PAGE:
In recent years, improvised explosive devices (IEDs) have become one of the leading causes of civilian casualties in the country.

In 2019 alone, explosive ordnance contamination resulted in 1,692 casualties (143 girls, 122 women, 716 boys, 711 men), resulting in 650 deaths and 1,042 injured victims. The accidents were almost entirely caused by ERW and improvised mines (IM).

Men and boys tend to be killed and injured at a far higher rate than women and girls. Numbers for all groups at least doubled in 2014-2019 compared to 2008-2013, largely due to a sharp increase in IM casualties.

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IEA accuse Tajikistan of interfering in Afghanistan’s internal affairs



(Last Updated On: September 27, 2021)

Tajikistan is interfering in the internal affairs of Afghanistan, Abdul Ghani Baradar, the acting deputy head of the Islamic Emirate of Afghanistan (IEA) said on Sunday.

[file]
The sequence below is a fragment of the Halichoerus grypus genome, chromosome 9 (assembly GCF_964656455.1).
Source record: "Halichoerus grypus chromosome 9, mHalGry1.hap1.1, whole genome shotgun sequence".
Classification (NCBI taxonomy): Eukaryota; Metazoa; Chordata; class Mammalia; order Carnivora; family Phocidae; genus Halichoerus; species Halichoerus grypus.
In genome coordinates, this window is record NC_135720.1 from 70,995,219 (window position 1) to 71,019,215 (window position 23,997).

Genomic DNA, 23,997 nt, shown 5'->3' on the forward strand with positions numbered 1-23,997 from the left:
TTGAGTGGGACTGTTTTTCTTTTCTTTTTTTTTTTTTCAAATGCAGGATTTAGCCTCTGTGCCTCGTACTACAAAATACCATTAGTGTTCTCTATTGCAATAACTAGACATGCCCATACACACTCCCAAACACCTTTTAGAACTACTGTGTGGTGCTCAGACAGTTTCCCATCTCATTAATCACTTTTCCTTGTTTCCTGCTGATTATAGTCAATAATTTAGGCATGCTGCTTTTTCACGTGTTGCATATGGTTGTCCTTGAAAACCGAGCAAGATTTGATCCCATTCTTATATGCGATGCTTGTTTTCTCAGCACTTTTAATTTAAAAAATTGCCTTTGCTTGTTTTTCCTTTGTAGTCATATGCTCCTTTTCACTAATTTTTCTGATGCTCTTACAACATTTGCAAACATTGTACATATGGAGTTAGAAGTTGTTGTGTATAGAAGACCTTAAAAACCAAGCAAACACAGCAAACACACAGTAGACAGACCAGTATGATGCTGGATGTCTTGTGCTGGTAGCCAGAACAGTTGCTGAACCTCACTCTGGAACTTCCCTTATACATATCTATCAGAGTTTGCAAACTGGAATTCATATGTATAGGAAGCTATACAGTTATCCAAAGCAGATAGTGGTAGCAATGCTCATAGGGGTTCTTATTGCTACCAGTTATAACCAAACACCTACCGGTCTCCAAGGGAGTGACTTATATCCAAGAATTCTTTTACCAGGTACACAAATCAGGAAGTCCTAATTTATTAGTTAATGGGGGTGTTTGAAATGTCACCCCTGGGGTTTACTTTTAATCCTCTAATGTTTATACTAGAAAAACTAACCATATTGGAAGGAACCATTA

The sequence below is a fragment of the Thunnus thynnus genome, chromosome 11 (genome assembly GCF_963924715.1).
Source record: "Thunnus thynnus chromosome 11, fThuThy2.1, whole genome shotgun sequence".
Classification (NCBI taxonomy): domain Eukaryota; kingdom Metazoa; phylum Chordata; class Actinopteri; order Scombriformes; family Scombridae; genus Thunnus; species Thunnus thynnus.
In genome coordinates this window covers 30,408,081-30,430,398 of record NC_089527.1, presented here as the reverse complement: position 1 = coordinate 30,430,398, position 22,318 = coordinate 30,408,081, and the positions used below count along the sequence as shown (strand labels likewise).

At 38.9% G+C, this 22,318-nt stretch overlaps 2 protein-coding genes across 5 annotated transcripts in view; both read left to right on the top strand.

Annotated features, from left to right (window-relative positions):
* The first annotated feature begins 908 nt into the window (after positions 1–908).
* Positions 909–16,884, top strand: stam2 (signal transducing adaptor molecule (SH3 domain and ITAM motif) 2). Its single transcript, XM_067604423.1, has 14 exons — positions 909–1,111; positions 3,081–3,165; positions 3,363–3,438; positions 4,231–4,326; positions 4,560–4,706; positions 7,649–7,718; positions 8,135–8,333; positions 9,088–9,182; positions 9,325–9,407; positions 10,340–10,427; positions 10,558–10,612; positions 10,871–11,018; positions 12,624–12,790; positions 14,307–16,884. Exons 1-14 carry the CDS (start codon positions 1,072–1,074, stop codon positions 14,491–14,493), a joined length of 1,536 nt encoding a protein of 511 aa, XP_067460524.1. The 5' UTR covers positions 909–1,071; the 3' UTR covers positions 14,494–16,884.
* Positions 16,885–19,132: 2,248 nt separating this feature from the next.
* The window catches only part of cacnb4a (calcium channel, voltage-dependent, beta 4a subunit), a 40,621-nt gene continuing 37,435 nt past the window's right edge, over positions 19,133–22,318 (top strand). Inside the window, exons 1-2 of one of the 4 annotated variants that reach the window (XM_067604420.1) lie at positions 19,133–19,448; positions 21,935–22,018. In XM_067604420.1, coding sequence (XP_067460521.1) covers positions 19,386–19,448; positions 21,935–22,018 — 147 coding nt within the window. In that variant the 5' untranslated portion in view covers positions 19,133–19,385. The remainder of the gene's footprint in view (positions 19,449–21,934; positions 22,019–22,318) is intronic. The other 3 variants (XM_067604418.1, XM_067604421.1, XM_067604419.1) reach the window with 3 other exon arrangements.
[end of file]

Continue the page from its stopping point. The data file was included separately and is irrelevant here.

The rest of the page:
“Tajikistan interferes in our affairs, for every action there is a reaction,” Baradar said in an interview with al Jazeera TV channel.

A day earlier, IEA spokesman Zabihullah Mujahid said on Twitter that the IEA had sent thousands of fighters to the Afghan province of Takhar, which borders Tajikistan. According to Mujahid, this was needed to counter security threats.

Earlier this month, Tajik President Emomali Rahmon suggested creating “a security belt” around Afghanistan to prevent the potential expansion of terrorist groups. Rahmon was speaking at a joint summit of the Shanghai Cooperation Organization and the Collective Security Treaty Organization, which was focused on the recent developments in Afghanistan.